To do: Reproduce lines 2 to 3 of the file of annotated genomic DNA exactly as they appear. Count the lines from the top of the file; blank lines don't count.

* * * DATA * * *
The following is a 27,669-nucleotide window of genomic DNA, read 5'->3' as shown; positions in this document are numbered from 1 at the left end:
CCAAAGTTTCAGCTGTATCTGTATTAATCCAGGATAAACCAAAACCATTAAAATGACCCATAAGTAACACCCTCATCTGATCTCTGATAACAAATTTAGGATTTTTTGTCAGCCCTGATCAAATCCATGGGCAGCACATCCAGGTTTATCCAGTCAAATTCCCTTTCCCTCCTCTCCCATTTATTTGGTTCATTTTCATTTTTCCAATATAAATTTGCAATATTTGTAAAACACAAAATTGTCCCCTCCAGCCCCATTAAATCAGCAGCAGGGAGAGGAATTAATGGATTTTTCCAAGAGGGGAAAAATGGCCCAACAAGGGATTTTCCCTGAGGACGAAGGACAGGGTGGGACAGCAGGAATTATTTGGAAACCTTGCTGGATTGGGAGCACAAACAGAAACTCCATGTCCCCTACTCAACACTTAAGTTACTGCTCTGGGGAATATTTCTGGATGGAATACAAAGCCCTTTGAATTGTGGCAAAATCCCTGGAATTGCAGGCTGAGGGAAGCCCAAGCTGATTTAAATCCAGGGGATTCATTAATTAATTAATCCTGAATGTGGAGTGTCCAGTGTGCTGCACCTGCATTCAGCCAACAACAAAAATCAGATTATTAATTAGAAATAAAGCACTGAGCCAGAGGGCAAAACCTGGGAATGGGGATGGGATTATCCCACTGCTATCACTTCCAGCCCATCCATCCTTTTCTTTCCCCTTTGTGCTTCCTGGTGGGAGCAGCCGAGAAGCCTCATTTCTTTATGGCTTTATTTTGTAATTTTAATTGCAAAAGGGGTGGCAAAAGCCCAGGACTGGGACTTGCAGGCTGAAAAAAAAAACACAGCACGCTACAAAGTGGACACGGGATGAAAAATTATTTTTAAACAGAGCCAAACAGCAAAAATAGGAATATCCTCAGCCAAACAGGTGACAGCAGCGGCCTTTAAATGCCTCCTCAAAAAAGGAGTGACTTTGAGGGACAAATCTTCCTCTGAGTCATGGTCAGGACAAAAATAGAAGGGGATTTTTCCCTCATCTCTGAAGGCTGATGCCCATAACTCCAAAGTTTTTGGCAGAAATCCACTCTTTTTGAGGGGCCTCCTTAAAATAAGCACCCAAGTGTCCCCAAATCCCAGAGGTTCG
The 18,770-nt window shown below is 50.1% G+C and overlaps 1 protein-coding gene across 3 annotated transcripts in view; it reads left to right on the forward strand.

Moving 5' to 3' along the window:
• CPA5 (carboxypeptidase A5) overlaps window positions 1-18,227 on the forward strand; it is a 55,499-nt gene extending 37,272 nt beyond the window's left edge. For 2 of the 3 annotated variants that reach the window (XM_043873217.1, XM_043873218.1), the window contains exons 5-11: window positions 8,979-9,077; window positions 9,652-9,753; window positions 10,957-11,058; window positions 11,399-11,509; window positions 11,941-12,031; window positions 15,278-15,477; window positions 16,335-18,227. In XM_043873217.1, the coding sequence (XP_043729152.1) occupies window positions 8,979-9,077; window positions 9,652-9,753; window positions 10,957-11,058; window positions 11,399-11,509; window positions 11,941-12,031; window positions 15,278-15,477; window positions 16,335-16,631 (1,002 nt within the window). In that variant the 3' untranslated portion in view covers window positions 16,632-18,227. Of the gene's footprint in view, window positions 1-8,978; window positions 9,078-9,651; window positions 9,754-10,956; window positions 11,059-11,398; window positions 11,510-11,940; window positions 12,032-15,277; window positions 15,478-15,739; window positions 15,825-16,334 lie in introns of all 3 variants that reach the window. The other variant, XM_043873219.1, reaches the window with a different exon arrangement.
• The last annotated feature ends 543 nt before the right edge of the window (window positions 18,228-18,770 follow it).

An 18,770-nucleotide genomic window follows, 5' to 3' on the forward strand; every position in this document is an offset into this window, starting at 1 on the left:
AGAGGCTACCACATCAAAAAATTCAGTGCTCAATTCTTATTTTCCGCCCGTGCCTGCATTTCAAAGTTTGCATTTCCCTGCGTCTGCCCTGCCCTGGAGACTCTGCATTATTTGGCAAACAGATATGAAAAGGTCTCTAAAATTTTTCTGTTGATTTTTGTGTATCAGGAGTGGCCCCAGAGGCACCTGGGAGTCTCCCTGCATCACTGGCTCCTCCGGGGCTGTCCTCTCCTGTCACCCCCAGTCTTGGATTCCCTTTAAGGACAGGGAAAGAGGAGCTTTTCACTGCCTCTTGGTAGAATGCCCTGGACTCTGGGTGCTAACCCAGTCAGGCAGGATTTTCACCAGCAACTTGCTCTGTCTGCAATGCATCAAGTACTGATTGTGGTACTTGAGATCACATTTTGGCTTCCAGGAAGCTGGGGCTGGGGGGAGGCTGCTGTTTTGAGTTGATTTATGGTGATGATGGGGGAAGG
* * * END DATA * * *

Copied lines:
CCAAAGTTTCAGCTGTATCTGTATTAATCCAGGATAAACCAAAACCATTAAAATGACCCATAAGTAACACCCTCATCTGATCTCTGATAACAAATTTAGGATTTTTTGTCAGCCCTGATCAAATCCATGGGCAGCACATCCAGGTTTATCCAGTCAAATTCCCTTTCCCTCCTCTCCCATTTATTTGGTTCATTTTCATTTTTCCAATATAAATTTGCAATATTTGTAAAACACAAAATTGTCCCCTCCAGCCCCATTAAATCAGCAGCAGGGAGAGGAATTAATGGATTTTTCCAAGAGGGGAAAAATGGCCCAACAAGGGATTTTCCCTGAGGACGAAGGACAGGGTGGGACAGCAGGAATTATTTGGAAACCTTGCTGGATTGGGAGCACAAACAGAAACTCCATGTCCCCTACTCAACACTTAAGTTACTGCTCTGGGGAATATTTCTGGATGGAATACAAAGCCCTTTGAATTGTGGCAAAATCCCTGGAATTGCAGGCTGAGGGAAGCCCAAGCTGATTTAAATCCAGGGGATTCATTAATTAATTAATCCTGAATGTGGAGTGTCCAGTGTGCTGCACCTGCATTCAGCCAACAACAAAAATCAGATTATTAATTAGAAATAAAGCACTGAGCCAGAGGGCAAAACCTGGGAATGGGGATGGGATTATCCCACTGCTATCACTTCCAGCCCATCCATCCTTTTCTTTCCCCTTTGTGCTTCCTGGTGGGAGCAGCCGAGAAGCCTCATTTCTTTATGGCTTTATTTTGTAATTTTAATTGCAAAAGGGGTGGCAAAAGCCCAGGACTGGGACTTGCAGGCTGAAAAAAAAAACACAGCACGCTACAAAGTGGACACGGGATGAAAAATTATTTTTAAACAGAGCCAAACAGCAAAAATAGGAATATCCTCAGCCAAACAGGTGACAGCAGCGGCCTTTAAATGCCTCCTCAAAAAAGGAGTGACTTTGAGGGACAAATCTTCCTCTGAGTCATGGTCAGGACAAAAATAGAAGGGGATTTTTCCCTCATCTCTGAAGGCTGATGCCCATAACTCCAAAGTTTTTGGCAGAAATCCACTCTTTTTGAGGGGCCTCCTTAAAATAAGCACCCAAGTGTCCCCAAATCCCAGAGGTTCG
The 18,770-nt window shown below is 50.1% G+C and overlaps 1 protein-coding gene across 3 annotated transcripts in view; it reads left to right on the forward strand.